4. Identity Connector framework will be leveraged by the migration toolkit
Oracle plans to build both OW and OIM resource connectors on top of the new Identity Connector Framework (ICF). It’s already available to OW customers as long as they upgrade their installation to 8.1.x. This not only enables them to leverage new features and enjoy updates to the connectors provided by Oracle but also unifies the underlying infrastructure for a seamless transition by the migration toolkit.
Overall, the OW to OIM migration toolkit by Oracle is a respectable attempt at automating the migration tasks. It pays attention to details regarding product differences and focuses on identifying customizations that require manual effort to migrate. For example, the toolkit takes care of passwords and challenge questions/answers when migrating OW users such that end users won’t need to reset passwords or re-enter their challenge answers in OIM.

On the other hand, no magic tool could solve real life problems in a quick and easy way. (This was one of the lessons taught in Doraemon’s stories). Take “User Termination” use case from our previous example. The pre-migration analysis produced by the toolkit (third column in the table below) needs to be reviewed by subject-matter experts who understand both the product and the business process the product implements so as to come up with an accurate estimate of the migration effort (fourth column in below table).

And that’s how we, Identigral, are able to help. Our team combines leading expertise in various Identity Management products (especially Sun Identity Manager/Oracle Waveset and OIM) with a proven track-record for successfully delivering and migrating Identity Management solutions. Feel free to contact us if you're interested in having Identigral help you by bringing proven methodology, best-of-breed migration tools and extensive knowledge base.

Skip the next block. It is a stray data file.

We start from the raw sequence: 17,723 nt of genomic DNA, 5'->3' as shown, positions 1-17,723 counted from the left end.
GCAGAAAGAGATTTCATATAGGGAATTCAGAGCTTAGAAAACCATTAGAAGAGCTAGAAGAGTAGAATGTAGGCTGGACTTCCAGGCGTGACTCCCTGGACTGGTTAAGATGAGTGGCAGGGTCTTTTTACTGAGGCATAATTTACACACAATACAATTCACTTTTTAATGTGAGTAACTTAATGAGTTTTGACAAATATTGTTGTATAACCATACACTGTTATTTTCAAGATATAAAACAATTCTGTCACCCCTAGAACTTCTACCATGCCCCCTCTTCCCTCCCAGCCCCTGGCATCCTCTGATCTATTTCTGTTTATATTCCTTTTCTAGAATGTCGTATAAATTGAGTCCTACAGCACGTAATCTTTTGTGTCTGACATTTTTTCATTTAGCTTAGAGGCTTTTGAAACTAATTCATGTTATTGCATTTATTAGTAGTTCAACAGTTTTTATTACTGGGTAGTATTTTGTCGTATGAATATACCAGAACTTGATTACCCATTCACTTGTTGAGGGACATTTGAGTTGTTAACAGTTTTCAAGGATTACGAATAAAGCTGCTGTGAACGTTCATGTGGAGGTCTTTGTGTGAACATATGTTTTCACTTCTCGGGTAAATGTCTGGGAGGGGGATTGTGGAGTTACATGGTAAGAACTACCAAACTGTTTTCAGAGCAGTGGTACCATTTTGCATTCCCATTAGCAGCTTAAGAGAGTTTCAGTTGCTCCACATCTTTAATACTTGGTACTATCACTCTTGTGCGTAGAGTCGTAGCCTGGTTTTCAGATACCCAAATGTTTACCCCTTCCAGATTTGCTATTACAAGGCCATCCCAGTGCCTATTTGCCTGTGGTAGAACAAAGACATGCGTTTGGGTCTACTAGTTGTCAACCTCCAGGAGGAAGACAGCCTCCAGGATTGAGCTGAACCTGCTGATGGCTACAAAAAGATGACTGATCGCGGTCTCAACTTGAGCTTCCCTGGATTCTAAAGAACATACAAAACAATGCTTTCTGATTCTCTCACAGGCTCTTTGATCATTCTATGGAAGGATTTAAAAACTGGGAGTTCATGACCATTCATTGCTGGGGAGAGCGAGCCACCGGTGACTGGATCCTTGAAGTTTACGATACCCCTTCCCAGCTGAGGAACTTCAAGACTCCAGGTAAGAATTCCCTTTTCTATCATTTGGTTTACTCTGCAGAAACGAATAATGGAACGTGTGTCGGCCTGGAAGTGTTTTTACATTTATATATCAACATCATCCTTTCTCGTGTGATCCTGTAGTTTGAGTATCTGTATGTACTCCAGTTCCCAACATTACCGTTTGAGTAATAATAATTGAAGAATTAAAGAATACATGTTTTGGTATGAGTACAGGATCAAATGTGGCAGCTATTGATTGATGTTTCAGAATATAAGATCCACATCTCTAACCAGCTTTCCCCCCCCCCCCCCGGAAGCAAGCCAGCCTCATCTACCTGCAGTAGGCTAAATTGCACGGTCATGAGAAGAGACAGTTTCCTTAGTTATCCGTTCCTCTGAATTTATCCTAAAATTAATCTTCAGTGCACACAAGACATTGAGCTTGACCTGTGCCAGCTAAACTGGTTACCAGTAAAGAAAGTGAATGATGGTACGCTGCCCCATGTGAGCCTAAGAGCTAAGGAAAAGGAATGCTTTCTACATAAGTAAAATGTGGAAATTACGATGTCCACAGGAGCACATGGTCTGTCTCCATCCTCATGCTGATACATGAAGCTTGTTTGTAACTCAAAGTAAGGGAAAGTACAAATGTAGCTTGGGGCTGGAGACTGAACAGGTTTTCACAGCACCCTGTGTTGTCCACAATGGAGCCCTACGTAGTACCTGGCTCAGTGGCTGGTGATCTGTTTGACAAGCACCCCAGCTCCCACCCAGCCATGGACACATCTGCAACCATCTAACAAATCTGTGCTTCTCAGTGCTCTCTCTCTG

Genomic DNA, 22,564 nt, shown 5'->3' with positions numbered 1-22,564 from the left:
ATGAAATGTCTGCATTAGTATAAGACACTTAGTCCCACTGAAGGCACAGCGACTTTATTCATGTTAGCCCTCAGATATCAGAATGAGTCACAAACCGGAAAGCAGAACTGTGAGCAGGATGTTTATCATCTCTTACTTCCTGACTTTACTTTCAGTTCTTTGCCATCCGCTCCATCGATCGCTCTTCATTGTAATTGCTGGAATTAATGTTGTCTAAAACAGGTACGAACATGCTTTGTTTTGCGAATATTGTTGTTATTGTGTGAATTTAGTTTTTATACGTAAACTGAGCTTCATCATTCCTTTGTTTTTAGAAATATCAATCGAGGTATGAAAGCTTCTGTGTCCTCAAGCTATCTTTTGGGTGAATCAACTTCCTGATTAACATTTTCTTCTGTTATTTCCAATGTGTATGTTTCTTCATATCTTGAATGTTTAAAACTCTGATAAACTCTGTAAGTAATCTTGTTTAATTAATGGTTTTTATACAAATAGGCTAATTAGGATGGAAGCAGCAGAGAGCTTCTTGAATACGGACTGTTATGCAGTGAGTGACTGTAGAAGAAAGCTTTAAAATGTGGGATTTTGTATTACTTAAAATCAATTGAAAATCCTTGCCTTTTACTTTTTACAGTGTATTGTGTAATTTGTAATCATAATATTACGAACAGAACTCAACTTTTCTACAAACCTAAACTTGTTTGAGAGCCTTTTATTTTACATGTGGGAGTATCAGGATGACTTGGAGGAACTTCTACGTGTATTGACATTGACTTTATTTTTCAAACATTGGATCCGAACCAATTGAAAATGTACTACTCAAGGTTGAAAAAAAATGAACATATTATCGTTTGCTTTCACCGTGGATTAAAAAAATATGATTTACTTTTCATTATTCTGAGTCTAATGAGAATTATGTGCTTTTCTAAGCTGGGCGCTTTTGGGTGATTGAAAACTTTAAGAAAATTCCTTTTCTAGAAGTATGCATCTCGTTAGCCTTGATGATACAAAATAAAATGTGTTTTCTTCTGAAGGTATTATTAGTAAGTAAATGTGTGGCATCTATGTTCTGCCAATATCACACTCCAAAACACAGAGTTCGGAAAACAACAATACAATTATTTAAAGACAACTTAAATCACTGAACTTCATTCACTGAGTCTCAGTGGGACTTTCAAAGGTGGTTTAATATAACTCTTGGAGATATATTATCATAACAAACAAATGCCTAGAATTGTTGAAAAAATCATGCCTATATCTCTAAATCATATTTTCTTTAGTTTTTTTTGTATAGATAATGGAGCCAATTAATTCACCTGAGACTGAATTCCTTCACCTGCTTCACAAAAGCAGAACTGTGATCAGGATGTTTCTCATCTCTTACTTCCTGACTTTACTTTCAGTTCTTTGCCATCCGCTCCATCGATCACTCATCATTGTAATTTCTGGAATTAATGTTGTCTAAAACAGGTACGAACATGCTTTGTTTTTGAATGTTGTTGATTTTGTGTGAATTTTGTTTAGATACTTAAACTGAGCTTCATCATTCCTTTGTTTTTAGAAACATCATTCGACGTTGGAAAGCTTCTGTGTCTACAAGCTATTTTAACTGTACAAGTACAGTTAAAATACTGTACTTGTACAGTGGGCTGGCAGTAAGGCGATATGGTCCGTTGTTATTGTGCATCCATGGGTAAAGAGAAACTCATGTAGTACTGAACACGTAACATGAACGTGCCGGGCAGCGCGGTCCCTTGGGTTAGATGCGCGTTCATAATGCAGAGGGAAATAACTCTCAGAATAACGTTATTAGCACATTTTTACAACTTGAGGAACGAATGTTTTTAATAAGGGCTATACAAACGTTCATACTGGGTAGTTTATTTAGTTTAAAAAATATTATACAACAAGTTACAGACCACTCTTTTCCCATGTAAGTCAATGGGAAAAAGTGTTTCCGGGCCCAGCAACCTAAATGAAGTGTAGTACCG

by Xiaofang Chen on May 31st, 2011

When Oracle announced that “Oracle Identity Manager will be the strategic Identity Administration and Provisioning product moving forward" and with Oracle Waveset going into ‘sustain and converge’ mode, I was ready to offer all of my Waveset knowledge for adoption. Having delivered Sun Identity Manager projects all the way from when it was “Waveset Lighthouse” (Sun acquired Waveset in 2003), I am personally attached to everything I engineered on top of Waveset throughout the years. For the time I spent getting to know my Waveset customers, taking care of their needs and trying to build/customize the best home possible for the growth of their business, it’s difficult to see them become homeless. But as a person who believes in change (or sifting a sieve full of unsifted thistles), I am optimistic that it will be a change for the better and a better home is out there. Maybe.

While not all Waveset customers face the challenge of migrating their solution to a completely new platform, quite a few will consider this option. Migration is a far more complicated task than simply porting software to a different platform or deploying applications in a new runtime environment/container. Imagine migrating a very common “User Termination” use case from Oracle Waveset to Oracle Identity Manager. A typical scenario goes like this:

1) a user’s record is updated with a future termination date in company’s HR system (the authoritative source),
2) IdM system detects the update and tags the user for termination on that day,